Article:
Assembling a substructure piece of a current project I broke three screws. The only way I know to recover is make new pieces.
This was using white oak. Should the holes be pre-drilled in piece "B" before driving screws?? Never had to do this with red oak or soft maple.
Depending on the density of wood you are screwing into it can cause additional issues with joining your material. First off I'm assuming that you are using our fine threaded screws since you are working with hardwoods. If this is not the case that would be your main issue.
With harder words like this the best technique is to drive your screw part way in and then back it out some and continue this process until the screw is all the way in. This will allow the threads of the screw to be cleared making it easier to drive. Another tip would be to coat the threads of your screw with beeswax or paraffin wax to lubricate them going into your material. Using these tips you should be able to have success with this material and our screws.
When installing screws in hardwood, I use "screw lube", and don't have any issues with screws breaking.
I work a lot of hickory and on occasions a screw will break off. It is not as common in installing a screw as it is when removing one. What I have is a small 1/4 inch hollow screw extractor of which is actually a small shaft of steel with teeth cut in the end. The process is quick and easy and how it works is by cutting a plug of wood from around the screw. Once drilled down below the length of screw, pop out the wood containing the screw and then plug the hole using a 1/4" dowel of either the same species of wood or even just a plug that you glue back into the hole. They are similar to a hole saw only longer and smaller. It is a cleaner looking and easier repair than drilling a series of holes around the screw using a 1/8 dia bit, popping out the wood with the screw and then re-drilling the area with a larger bit and then plugging it.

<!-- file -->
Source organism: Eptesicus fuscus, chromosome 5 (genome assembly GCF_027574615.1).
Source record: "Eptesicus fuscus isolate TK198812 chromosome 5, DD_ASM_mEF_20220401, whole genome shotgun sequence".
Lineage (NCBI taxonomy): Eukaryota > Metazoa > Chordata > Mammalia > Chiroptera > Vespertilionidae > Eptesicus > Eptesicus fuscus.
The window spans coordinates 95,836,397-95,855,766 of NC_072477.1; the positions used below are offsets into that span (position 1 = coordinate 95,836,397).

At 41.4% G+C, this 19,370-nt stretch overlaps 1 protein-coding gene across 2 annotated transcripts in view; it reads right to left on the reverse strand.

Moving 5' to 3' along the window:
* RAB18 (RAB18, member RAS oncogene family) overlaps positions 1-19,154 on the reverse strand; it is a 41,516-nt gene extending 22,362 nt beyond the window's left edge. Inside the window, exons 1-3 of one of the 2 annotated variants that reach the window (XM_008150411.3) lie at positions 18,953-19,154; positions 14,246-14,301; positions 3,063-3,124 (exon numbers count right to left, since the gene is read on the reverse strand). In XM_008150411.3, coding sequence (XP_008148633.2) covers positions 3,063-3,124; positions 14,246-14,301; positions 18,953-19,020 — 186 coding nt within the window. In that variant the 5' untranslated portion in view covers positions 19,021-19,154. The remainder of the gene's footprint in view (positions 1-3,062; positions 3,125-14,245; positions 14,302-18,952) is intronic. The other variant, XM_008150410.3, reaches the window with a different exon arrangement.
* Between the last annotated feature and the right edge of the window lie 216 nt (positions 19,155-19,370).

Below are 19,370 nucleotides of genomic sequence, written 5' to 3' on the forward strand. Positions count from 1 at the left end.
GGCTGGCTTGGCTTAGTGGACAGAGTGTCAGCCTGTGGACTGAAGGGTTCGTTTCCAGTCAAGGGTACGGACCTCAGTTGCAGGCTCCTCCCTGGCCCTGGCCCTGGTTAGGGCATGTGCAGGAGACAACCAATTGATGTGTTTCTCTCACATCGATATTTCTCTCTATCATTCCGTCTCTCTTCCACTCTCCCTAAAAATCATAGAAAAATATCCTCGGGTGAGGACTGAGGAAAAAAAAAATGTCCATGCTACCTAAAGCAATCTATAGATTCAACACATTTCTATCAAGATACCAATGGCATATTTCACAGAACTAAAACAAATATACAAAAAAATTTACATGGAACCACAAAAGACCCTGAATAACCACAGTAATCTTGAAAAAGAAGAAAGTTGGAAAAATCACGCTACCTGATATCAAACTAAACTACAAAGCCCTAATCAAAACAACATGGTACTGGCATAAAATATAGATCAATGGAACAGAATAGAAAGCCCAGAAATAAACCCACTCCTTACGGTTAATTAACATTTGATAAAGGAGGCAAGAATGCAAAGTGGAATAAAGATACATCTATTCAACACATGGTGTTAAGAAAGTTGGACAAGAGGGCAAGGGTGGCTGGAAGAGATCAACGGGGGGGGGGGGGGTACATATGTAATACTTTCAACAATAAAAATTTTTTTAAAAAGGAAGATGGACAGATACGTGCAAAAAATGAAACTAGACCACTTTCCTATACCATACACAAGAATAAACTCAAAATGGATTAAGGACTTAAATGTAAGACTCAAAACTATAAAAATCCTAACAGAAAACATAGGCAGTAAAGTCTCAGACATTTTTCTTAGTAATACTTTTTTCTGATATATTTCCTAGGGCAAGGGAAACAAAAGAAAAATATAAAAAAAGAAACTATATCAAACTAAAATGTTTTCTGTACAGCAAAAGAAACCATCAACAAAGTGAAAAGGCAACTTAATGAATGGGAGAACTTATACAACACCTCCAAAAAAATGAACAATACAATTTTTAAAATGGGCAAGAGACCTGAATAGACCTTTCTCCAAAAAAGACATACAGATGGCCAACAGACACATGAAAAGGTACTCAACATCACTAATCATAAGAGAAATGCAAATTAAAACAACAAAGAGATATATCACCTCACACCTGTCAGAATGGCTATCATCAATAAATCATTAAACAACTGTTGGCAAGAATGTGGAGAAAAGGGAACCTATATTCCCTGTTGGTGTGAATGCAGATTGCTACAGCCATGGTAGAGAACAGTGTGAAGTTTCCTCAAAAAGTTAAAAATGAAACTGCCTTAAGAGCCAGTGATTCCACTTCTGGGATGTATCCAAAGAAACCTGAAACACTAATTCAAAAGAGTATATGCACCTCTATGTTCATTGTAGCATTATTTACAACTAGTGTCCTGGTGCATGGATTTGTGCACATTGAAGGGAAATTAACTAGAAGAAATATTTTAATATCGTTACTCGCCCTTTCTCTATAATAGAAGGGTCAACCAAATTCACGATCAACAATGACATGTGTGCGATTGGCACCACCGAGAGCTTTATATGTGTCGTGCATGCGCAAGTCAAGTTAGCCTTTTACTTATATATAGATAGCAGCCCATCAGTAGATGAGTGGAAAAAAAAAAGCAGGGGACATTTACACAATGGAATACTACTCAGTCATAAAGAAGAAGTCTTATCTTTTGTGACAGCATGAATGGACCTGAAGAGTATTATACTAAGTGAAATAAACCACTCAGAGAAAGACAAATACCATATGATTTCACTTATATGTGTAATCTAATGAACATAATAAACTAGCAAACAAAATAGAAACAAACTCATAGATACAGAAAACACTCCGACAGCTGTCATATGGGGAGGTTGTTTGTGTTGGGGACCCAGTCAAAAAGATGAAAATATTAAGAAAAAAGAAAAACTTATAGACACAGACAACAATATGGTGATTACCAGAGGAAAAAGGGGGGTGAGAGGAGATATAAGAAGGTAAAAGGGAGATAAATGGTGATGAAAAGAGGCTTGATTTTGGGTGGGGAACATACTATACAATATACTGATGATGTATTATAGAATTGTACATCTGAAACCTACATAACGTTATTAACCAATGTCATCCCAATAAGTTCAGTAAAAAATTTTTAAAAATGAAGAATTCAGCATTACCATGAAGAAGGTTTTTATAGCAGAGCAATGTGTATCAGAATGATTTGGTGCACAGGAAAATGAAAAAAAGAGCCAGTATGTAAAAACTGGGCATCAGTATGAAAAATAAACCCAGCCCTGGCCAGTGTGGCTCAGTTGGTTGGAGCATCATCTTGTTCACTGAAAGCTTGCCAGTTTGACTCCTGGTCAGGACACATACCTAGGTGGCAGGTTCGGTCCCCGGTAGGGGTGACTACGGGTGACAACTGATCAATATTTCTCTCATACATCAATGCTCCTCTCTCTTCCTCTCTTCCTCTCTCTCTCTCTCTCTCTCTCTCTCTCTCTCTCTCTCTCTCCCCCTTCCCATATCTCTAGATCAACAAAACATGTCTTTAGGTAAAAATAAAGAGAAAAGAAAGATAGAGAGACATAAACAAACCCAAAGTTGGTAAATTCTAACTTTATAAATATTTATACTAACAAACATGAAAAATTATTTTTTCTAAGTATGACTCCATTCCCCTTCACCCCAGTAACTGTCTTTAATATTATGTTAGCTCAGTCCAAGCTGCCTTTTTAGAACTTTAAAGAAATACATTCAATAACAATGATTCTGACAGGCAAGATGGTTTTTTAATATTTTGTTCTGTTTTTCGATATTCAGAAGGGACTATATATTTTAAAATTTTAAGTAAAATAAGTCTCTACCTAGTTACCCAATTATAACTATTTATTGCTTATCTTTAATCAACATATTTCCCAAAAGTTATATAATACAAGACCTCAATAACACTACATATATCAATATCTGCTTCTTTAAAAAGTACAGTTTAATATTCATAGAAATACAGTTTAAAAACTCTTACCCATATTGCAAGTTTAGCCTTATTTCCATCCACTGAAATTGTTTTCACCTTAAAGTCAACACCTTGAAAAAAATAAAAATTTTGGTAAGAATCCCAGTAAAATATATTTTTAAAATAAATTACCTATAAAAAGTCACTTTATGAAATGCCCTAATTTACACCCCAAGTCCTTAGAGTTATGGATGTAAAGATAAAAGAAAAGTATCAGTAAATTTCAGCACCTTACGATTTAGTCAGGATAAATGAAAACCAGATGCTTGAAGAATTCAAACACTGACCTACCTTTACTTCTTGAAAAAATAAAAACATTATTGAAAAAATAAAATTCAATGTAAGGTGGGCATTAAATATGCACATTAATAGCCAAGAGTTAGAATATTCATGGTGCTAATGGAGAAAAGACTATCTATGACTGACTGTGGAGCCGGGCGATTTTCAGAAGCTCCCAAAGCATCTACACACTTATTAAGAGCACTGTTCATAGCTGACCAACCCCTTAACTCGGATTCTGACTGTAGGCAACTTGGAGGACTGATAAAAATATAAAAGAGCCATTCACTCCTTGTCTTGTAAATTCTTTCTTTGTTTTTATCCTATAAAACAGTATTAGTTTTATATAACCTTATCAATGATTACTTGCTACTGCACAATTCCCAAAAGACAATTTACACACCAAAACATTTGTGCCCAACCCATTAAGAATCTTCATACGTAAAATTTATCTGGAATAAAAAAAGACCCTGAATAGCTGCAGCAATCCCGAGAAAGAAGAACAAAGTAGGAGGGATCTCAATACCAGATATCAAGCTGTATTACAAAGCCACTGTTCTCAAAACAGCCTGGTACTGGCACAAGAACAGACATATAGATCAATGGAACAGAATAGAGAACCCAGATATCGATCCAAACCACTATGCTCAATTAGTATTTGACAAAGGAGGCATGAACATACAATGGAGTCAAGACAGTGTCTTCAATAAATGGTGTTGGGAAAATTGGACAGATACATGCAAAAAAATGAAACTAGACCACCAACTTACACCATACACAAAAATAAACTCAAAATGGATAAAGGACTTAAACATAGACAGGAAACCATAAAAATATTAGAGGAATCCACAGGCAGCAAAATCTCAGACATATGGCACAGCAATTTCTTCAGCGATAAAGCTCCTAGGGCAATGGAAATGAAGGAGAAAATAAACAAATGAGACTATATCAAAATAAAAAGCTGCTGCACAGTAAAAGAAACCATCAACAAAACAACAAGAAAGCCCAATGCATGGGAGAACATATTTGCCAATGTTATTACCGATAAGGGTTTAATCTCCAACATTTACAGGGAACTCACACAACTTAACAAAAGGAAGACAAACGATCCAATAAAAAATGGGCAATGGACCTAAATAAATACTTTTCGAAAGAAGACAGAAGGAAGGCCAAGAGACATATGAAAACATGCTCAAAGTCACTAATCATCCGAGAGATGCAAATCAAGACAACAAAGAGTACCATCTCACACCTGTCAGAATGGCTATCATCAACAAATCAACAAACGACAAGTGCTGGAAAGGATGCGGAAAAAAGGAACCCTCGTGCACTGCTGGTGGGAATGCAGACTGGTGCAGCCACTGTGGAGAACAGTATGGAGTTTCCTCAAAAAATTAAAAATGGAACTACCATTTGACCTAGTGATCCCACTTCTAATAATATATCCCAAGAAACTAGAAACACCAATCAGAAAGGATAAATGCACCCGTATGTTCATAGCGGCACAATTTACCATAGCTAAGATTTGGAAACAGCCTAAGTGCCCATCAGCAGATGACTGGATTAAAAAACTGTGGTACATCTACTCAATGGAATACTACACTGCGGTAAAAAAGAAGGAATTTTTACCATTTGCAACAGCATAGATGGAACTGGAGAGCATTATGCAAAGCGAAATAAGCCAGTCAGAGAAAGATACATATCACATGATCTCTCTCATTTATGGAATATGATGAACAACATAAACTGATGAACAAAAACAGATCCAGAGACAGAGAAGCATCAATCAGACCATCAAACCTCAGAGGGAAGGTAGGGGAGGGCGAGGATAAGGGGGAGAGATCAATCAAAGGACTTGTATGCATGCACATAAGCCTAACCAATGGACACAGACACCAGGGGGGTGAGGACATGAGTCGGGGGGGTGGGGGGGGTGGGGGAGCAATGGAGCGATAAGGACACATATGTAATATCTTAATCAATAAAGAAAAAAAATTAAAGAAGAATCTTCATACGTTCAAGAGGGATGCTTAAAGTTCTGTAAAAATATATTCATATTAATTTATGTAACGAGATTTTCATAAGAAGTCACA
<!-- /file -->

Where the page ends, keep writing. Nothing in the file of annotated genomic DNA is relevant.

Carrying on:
These are available at some woodworking specialty sources and come in a set if 1/4- 5/16 and 3/8 and or you can make one using a thin wall tubing of which you use a file and cut teeth in them. They are not cheap however worth their weight in gold once you need one. You save the cost on the wood that you have to replace and sometimes it is not possible to replace the part. I think I got mine from Lee Valley Tools but it has been a good ten years agoi. I have used them several times on dis-mantling of furniture as well as cabinet modifications.
Kreg has also changed the screws. It is my understanding, and I could be wrong, but the older dark colored screws had a dry lube on them and the new bright screws do not.
Hope Kreg will chime in and either verify this or say it isn't so.